Play sand is a crucial part of any playground as children use it in sandboxes. The main chemical composition of play sand is silica, which is any sand available on beaches. However, play sand undergoes a few processes to clean it and sift it so that the final product is soft sand.
Many parents don’t know how to choose the best play sand for their little ones. As a result, some parents have given up on finding play sand for their kid’s sandboxes.
By the end of this article, you will find the best sand for your playground and give your little one to pass some developmental milestones.
- What is Play Sand?
- How Is Play Sand Different From Construction Sand?
- How is Play Sand Processed?
- How to Test the Quality of Play Sand
- How to Sanitize Play Sand
- How Often Should You Change Play Sand
- Care Instruction Tips for Play Sand
What is Play Sand?
Play sand is the fine sand that is found on sandboxes and playgrounds. Most play sand is naturally occurring on river banks and beaches.
After processing, the sand is ideal for use in sandboxes and playgrounds. However, some stores carry construction sand and sell it as play sand.
Characteristics of play sand include softness, cleanliness, the ability to build sandcastles, and small particles. Play sand looks like refined sugar with same-size particles that can clump when a child is creating something.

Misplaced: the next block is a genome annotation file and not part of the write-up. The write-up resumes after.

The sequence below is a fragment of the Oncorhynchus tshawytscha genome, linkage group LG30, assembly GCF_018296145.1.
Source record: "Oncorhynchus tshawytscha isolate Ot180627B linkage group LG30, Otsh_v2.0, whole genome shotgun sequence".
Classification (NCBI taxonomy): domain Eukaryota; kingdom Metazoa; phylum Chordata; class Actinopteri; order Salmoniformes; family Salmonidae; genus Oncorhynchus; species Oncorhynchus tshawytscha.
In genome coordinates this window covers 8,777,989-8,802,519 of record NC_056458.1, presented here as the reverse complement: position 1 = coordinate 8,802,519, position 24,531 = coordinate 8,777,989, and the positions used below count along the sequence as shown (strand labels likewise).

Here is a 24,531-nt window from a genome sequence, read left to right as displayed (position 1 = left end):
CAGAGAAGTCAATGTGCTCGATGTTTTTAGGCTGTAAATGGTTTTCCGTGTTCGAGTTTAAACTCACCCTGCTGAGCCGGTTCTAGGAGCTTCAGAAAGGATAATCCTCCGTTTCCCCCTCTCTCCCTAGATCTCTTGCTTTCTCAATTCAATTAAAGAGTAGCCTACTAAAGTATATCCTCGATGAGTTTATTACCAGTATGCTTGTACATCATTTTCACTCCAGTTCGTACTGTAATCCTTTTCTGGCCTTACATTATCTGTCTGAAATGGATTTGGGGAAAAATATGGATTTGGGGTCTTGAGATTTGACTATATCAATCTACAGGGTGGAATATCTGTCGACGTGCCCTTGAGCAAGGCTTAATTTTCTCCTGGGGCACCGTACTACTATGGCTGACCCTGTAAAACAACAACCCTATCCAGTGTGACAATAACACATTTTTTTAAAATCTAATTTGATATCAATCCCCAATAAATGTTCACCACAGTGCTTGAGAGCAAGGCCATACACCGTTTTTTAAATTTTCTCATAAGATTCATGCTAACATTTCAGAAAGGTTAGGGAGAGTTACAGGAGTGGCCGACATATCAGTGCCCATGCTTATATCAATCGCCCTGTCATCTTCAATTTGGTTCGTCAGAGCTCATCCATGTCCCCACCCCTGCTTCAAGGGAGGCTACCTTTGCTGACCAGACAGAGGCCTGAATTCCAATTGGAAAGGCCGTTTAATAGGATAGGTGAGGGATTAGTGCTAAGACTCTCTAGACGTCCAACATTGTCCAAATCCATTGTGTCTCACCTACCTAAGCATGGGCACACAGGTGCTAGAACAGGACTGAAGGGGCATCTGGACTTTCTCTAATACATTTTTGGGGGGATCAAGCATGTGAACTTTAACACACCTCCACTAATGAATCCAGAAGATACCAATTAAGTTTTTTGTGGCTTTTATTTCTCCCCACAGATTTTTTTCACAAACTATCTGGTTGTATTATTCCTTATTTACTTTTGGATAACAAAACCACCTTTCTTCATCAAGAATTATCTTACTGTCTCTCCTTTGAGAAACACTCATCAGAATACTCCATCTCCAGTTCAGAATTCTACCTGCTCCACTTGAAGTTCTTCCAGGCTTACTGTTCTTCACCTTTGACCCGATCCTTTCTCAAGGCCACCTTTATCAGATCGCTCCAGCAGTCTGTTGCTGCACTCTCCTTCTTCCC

In summary, play sand is fine natural sand that is cleaned and sifted to remove the dirt. Therefore, it is safe for your little one to play with at any time.
However, you will have to take care of it to keep it clean when it is in your sandbox. Here is some info on Sandpit Safety Tips, Health, and Regulations.
How Is Play Sand Different From Construction Sand?
Construction sand is also known as sharp or building sand. It is mined in quarries and comes from pulverized stones.
You don’t want construction sand in your sandbox because it contains dirt, and the sand particles are sharp. In addition, the tender hands of your child will be scratched when they play with construction sand.
Construction sand comes with big particles with sharp edges. A child won’t build a sandcastle or anything using construction sand because it doesn’t clump together.
Consequently, building sand will only make your child’s clothes dirty, and it will hurt your child’s skin. Here is a list of different types of sand.
How is Play Sand Processed?
Play sand undergoes two processes before it is packaged and distributed to customers. First, most companies that sell play sand collect it on beaches or river banks.
Therefore, it had dirt and a lot of leaves, which is why companies sift the sand. Play sand is passed through small sifts to remove dirt and any larger particles.
The final product after sifting the sand is small, fine particles that still have some dust particles on them. Therefore, the next step is to clean the sand to remove any dust on it.
Play sand companies use pressurized water to clean the sand. The force of the water breaks any remaining large particles into smaller particles.